Ty Lawson Must Be Leader of Young Denver Nuggets

Nick Juskewycz@@NickJuskewyczContributor IIIAugust 22, 2013

BOSTON, MA - FEBRUARY 10: Ty Lawson #3 of the Denver Nuggets drives to the basket against the Boston Celtics during the game on February 10, 2013 at TD Garden in Boston, Massachusetts. NOTE TO USER: User expressly acknowledges and agrees that, by downloading and or using this photograph, User is consenting to the terms and conditions of the Getty Images License Agreement. (Photo by Jared Wickerham/Getty Images)
Jared Wickerham/Getty Images

With a new head coach, modified starting lineup and several different players on the bench, Ty Lawson needs to step up as the leader of the Denver Nuggets next season.

Lawson recorded a team-high 16.7 points and 6.9 assists last season, but after Ryan Parker of The Denver Post reported about his physical harassment and criminal mischief charges on Monday evening, it's crucial that Lawson turns it around and becomes the model player Denver is paying him eight figures for through 2016-17. 

The Nuggets are coming off a franchise-record 57 wins, although key players Andre Iguodala, Kosta Koufos and Corey Brewer are no longer with the franchise. Since Lawson is the point guard running the show, he faces the challenges of getting ample production out of his teammates as well as developing into an elite playmaker on both ends of the floor.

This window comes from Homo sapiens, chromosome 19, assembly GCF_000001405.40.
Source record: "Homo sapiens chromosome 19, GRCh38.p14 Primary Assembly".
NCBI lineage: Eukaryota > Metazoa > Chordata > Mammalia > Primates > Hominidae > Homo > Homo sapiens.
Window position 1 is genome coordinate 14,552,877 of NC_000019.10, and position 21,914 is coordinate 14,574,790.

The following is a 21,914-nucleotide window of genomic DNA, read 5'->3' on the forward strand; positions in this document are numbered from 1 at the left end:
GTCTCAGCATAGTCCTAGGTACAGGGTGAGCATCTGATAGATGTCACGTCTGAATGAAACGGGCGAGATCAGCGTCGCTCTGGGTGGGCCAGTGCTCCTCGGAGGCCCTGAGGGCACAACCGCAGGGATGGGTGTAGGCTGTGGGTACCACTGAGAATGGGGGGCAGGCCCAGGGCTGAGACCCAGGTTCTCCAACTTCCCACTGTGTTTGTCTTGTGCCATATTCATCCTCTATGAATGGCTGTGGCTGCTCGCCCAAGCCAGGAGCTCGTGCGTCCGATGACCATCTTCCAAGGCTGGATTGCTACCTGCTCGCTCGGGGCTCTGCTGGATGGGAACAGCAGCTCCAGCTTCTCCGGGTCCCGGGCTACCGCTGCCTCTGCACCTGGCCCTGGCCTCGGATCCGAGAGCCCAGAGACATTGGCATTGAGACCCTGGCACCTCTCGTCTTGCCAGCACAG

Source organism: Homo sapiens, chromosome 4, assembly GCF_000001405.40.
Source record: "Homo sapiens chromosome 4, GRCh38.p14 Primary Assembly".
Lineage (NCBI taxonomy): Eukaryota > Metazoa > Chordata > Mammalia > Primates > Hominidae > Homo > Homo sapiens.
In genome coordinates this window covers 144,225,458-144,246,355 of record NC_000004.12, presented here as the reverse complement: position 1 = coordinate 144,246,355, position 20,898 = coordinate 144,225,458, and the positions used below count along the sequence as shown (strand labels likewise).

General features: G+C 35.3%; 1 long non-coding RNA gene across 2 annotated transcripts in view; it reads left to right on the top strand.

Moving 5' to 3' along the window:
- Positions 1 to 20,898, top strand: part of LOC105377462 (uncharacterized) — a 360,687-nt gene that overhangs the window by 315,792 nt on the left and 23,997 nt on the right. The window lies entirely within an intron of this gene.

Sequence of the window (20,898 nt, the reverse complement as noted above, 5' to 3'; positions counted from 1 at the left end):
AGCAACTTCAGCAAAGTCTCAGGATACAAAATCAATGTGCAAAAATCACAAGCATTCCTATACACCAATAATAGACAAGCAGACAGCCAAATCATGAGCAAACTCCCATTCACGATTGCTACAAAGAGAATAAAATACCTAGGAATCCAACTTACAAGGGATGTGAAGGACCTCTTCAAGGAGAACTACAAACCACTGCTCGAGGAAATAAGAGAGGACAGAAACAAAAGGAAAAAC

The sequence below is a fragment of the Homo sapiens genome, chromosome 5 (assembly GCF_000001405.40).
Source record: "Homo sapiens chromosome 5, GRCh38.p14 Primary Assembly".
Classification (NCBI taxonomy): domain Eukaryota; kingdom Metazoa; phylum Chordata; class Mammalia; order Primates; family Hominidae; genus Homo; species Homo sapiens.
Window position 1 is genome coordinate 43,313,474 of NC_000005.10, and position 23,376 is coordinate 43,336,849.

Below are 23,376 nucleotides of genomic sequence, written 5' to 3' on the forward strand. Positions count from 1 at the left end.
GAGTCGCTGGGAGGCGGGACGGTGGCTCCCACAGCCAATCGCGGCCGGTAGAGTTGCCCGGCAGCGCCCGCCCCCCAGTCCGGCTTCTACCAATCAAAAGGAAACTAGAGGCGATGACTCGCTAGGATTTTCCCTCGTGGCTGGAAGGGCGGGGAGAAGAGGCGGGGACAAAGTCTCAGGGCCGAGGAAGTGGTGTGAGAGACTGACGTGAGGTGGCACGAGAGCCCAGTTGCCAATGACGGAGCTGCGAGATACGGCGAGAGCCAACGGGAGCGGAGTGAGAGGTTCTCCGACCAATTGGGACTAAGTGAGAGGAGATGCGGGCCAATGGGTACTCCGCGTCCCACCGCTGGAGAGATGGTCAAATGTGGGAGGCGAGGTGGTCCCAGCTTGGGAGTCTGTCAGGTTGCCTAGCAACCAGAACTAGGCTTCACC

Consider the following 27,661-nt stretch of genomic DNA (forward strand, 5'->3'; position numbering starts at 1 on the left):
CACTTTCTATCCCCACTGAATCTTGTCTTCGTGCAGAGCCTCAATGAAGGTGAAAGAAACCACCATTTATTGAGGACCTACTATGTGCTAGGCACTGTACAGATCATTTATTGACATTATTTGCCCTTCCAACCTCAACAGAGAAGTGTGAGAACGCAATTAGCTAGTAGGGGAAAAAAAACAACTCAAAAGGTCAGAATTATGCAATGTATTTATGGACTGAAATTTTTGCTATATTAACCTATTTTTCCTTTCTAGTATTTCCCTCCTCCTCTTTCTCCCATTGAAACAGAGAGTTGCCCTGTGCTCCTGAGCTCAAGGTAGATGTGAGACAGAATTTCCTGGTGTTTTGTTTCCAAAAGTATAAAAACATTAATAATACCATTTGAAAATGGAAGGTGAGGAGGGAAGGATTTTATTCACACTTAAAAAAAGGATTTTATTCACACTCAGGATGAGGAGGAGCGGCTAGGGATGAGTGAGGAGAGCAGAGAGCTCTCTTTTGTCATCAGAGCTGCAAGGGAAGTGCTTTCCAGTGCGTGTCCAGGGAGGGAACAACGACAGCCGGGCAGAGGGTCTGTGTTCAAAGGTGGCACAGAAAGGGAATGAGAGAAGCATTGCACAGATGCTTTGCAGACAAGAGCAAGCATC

If Denver is going to return to the playoffs for an 11th-consecutive season, Lawson is going to have to put forth an All-Star caliber year.


Generating More Plays on Offense

The Nuggets have one of the deeper teams in the league, and Lawson should continue to distribute the basketball. However, Denver lost its third (Iguodala) and fifth (Brewer) leading scorers from last season, as both players could put up points by attacking the basket and launching it from three.

Randy Foye and Nate Robinson should help along with likely increased minutes for Evan Fournier, but it won't be the same. Foye doesn't penetrate and finish like Iguodala, Robinson will only come in when Lawson needs a rest, and Fournier is still maturing and doesn't have Brewer's athleticism.

The dribble-drive motion offense won't work as effectively without their former perimeter players. In fact, the system may not even be utilized at all under new head coach Brian Shaw. But Lawson will still be the main guy driving to the basket and kicking it out to his shooters when the help defense arrives. 

This will ultimately help Foye, Fournier and Wilson Chandler shoot over 40 percent from three again next season. And if Danilo Gallinari keeps getting better from behind the arc, the Nuggets should improve upon their 25th-ranked 34.3 percent three-point shooting from last season.

Lawson, who has the NBA record for the most consecutive three-pointers made to start a game, should also consider taking more deep shots. He has shot 38 percent from long range in his career, and most of the time, he pulls the trigger off the pass when it's kicked out or on a ball reversal.

However, he's shown that he can make it off the dribble coming off the high-ball screen when he's given space. Plus, his percentages from the wing last season were about the same as they were from mid-range compared to three-pointers.